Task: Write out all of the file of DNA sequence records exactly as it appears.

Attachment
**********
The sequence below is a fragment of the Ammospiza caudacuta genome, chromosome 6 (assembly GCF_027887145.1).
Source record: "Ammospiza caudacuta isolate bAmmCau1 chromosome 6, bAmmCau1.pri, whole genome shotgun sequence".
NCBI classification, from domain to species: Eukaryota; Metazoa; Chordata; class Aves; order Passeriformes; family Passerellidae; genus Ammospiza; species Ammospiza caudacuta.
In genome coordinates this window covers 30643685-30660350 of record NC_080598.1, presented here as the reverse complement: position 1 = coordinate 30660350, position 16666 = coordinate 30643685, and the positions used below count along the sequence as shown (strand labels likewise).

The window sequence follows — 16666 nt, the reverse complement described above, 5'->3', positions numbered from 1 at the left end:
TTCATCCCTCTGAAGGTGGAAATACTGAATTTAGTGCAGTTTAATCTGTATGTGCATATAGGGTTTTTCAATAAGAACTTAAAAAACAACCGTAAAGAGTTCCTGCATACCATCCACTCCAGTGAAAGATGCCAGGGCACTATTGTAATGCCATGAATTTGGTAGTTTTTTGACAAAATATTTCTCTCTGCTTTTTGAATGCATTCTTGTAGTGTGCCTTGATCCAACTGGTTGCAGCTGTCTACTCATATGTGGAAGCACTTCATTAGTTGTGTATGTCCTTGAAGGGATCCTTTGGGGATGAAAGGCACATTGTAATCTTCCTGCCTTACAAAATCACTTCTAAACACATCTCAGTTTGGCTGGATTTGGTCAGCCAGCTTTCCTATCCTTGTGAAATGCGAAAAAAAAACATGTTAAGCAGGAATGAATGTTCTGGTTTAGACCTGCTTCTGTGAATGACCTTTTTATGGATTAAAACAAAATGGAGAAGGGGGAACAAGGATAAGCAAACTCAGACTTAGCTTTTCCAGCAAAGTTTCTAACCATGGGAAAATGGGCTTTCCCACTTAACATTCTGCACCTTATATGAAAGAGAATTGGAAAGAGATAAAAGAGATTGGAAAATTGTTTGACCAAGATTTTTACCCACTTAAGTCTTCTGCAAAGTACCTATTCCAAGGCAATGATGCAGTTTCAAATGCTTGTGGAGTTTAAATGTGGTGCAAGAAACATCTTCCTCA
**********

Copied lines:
The sequence below is a fragment of the Ammospiza caudacuta genome, chromosome 6 (assembly GCF_027887145.1).
Source record: "Ammospiza caudacuta isolate bAmmCau1 chromosome 6, bAmmCau1.pri, whole genome shotgun sequence".
NCBI classification, from domain to species: Eukaryota; Metazoa; Chordata; class Aves; order Passeriformes; family Passerellidae; genus Ammospiza; species Ammospiza caudacuta.
In genome coordinates this window covers 30643685-30660350 of record NC_080598.1, presented here as the reverse complement: position 1 = coordinate 30660350, position 16666 = coordinate 30643685, and the positions used below count along the sequence as shown (strand labels likewise).

The window sequence follows — 16666 nt, the reverse complement described above, 5'->3', positions numbered from 1 at the left end:
TTCATCCCTCTGAAGGTGGAAATACTGAATTTAGTGCAGTTTAATCTGTATGTGCATATAGGGTTTTTCAATAAGAACTTAAAAAACAACCGTAAAGAGTTCCTGCATACCATCCACTCCAGTGAAAGATGCCAGGGCACTATTGTAATGCCATGAATTTGGTAGTTTTTTGACAAAATATTTCTCTCTGCTTTTTGAATGCATTCTTGTAGTGTGCCTTGATCCAACTGGTTGCAGCTGTCTACTCATATGTGGAAGCACTTCATTAGTTGTGTATGTCCTTGAAGGGATCCTTTGGGGATGAAAGGCACATTGTAATCTTCCTGCCTTACAAAATCACTTCTAAACACATCTCAGTTTGGCTGGATTTGGTCAGCCAGCTTTCCTATCCTTGTGAAATGCGAAAAAAAAACATGTTAAGCAGGAATGAATGTTCTGGTTTAGACCTGCTTCTGTGAATGACCTTTTTATGGATTAAAACAAAATGGAGAAGGGGGAACAAGGATAAGCAAACTCAGACTTAGCTTTTCCAGCAAAGTTTCTAACCATGGGAAAATGGGCTTTCCCACTTAACATTCTGCACCTTATATGAAAGAGAATTGGAAAGAGATAAAAGAGATTGGAAAATTGTTTGACCAAGATTTTTACCCACTTAAGTCTTCTGCAAAGTACCTATTCCAAGGCAATGATGCAGTTTCAAATGCTTGTGGAGTTTAAATGTGGTGCAAGAAACATCTTCCTCA